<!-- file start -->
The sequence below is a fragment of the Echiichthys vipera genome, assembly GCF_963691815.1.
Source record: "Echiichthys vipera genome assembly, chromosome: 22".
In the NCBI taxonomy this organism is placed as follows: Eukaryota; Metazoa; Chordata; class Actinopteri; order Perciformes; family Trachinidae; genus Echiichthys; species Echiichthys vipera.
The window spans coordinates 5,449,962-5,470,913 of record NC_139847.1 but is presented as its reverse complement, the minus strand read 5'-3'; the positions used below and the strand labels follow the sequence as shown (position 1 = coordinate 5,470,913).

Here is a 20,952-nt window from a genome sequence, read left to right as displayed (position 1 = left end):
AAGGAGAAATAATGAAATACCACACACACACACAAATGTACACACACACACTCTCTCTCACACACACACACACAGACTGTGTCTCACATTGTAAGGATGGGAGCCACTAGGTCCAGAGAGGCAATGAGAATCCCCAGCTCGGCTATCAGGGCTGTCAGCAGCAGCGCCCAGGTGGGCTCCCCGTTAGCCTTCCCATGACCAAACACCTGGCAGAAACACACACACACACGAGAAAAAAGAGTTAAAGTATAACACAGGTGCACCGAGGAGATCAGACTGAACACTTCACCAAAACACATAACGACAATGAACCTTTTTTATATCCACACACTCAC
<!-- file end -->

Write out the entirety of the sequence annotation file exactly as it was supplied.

The sequence below is a fragment of the Echiichthys vipera genome, assembly GCF_963691815.1.
Source record: "Echiichthys vipera genome assembly, chromosome: 22".
In the NCBI taxonomy this organism is placed as follows: Eukaryota; Metazoa; Chordata; class Actinopteri; order Perciformes; family Trachinidae; genus Echiichthys; species Echiichthys vipera.
The window spans coordinates 5,449,962-5,470,913 of record NC_139847.1 but is presented as its reverse complement, the minus strand read 5'-3'; the positions used below and the strand labels follow the sequence as shown (position 1 = coordinate 5,470,913).

Here is a 20,952-nt window from a genome sequence, read left to right as displayed (position 1 = left end):
AAGGAGAAATAATGAAATACCACACACACACACAAATGTACACACACACACTCTCTCTCACACACACACACACAGACTGTGTCTCACATTGTAAGGATGGGAGCCACTAGGTCCAGAGAGGCAATGAGAATCCCCAGCTCGGCTATCAGGGCTGTCAGCAGCAGCGCCCAGGTGGGCTCCCCGTTAGCCTTCCCATGACCAAACACCTGGCAGAAACACACACACACACGAGAAAAAAGAGTTAAAGTATAACACAGGTGCACCGAGGAGATCAGACTGAACACTTCACCAAAACACATAACGACAATGAACCTTTTTTATATCCACACACTCAC